Some noteworthy points and changes included in the real estate rule include:
- U.S. Business Transactions vs. Real Estate Transactions: The rule emphasizes that transactions focused on real estate could be covered transactions under Part 800, and parties will need to carefully assess which rule applies to their transaction. It gives the example that a collection of real estate assets can constitute a U.S. business, as well as scenarios where the lessee makes business decisions concerning the operation of the leased entity. Making the determination of whether a U.S business is involved is particularly important in mandatory declarations for investments in TID U.S. businesses involving critical technologies or critical infrastructure. Various scenarios could involve real estate sites associated with businesses with critical technologies or be included in sectors identified as critical infrastructure, overlapping with covered real estate sites.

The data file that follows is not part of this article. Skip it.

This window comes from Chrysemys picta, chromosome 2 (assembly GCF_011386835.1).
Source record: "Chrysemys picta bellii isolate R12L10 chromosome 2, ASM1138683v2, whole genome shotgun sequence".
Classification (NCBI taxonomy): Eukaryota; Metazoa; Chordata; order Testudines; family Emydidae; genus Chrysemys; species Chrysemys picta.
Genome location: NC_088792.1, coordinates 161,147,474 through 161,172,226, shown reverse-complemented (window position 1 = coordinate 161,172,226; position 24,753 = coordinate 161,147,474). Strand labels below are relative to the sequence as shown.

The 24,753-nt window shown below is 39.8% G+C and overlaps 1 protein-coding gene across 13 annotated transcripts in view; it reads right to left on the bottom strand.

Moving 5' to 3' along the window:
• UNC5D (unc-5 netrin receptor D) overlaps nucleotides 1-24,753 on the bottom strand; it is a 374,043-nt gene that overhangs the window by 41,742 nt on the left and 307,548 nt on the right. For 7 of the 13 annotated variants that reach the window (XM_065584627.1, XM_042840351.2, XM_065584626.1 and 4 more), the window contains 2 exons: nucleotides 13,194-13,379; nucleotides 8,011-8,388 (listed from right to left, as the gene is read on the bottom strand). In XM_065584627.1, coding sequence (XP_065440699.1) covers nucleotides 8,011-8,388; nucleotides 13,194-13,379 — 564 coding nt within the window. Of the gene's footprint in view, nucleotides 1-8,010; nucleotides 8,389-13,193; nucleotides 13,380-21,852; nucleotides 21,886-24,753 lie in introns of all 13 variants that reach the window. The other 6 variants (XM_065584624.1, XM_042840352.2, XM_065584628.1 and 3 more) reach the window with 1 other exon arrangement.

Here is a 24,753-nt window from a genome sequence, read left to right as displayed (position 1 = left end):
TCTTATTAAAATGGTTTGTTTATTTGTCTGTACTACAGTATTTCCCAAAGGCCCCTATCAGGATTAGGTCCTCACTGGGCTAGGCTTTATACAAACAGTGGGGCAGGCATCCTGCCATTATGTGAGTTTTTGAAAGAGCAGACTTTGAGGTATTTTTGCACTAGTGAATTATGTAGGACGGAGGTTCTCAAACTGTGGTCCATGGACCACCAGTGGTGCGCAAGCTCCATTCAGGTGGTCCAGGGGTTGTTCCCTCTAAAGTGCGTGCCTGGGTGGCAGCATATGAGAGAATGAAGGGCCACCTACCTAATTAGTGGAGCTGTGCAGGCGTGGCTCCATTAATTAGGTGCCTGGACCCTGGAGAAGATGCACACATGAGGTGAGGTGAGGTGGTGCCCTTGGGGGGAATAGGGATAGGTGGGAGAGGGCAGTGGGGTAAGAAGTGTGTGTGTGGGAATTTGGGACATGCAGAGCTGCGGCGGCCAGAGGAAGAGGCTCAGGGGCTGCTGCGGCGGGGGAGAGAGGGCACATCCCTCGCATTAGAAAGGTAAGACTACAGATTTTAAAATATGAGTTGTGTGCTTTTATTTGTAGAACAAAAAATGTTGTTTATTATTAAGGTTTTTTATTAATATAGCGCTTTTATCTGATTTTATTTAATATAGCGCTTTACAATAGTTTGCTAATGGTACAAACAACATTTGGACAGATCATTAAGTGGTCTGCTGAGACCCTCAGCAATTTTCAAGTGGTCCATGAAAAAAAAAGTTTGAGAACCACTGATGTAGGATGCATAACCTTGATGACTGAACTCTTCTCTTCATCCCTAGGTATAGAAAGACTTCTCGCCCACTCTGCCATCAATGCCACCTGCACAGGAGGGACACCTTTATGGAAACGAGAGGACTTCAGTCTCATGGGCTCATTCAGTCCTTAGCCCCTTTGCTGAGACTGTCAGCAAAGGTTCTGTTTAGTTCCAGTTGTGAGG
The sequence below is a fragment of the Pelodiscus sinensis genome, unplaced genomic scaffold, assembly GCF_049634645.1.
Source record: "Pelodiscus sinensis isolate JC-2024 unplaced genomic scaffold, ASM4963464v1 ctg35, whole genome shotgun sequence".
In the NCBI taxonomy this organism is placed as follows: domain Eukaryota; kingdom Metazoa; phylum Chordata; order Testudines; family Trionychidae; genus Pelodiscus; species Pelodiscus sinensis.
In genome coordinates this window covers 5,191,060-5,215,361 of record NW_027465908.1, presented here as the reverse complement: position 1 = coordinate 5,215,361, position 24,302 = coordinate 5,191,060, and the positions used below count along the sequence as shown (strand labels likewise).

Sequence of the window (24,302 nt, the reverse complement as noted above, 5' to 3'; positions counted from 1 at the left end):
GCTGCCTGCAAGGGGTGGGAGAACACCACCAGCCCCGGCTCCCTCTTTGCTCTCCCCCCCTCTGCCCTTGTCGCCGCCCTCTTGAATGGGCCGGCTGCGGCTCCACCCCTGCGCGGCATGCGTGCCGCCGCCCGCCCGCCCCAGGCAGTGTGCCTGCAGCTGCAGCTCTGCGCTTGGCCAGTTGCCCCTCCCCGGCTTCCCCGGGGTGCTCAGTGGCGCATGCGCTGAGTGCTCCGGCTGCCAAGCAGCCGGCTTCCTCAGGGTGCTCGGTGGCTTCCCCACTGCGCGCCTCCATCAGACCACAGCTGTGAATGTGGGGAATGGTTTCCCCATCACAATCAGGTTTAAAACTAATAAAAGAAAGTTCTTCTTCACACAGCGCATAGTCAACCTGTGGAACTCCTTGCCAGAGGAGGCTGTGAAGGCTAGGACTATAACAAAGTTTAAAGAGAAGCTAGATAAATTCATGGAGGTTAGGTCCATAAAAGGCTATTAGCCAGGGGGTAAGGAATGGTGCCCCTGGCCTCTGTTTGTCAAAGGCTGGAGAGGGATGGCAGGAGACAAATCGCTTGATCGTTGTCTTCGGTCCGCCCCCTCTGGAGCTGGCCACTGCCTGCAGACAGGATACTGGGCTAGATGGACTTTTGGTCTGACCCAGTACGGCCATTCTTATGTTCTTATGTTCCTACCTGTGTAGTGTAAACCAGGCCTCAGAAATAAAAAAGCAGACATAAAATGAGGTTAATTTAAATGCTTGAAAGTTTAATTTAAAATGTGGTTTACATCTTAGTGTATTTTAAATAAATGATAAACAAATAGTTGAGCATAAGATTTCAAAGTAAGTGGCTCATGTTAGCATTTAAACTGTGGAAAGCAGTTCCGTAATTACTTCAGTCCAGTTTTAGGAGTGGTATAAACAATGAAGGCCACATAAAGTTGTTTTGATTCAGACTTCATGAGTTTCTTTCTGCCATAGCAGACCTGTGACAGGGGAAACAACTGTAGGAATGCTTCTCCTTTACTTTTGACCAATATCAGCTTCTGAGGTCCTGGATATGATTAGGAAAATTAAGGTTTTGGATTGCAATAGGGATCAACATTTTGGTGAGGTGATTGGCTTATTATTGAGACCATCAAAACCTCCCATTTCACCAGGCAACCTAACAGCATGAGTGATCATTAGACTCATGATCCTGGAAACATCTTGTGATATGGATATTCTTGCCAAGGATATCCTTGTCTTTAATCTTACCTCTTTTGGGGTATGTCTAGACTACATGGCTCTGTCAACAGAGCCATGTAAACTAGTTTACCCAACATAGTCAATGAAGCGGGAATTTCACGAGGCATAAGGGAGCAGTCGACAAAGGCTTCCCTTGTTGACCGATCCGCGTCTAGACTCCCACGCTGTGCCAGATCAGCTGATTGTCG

- Web-based Tool for Geographic Coverage: CFIUS anticipates providing a web-based tool, such as an interactive map, that will allow the public to see what areas are covered real estate sites. Until then, CFIUS suggests parties use online sources like those from the Census Bureau, National Oceanic and Atmospheric Administration, and Bureau of Ocean Energy Management to determine relevant U.S. boundaries and sites.
- Excepted Real Estate Transactions: The final rule expands the provision for excepted real estate transactions, including leases or concessions related to foreign air carriers (specifically because of the Department of Homeland Security’s existing oversight for foreign air carriers). It also eliminates reference to NAICS codes in identifying excepted real estate sites for retail, accommodation, and food service and instead applies the exception more generally to real estate used for retail sales of consumer goods or services.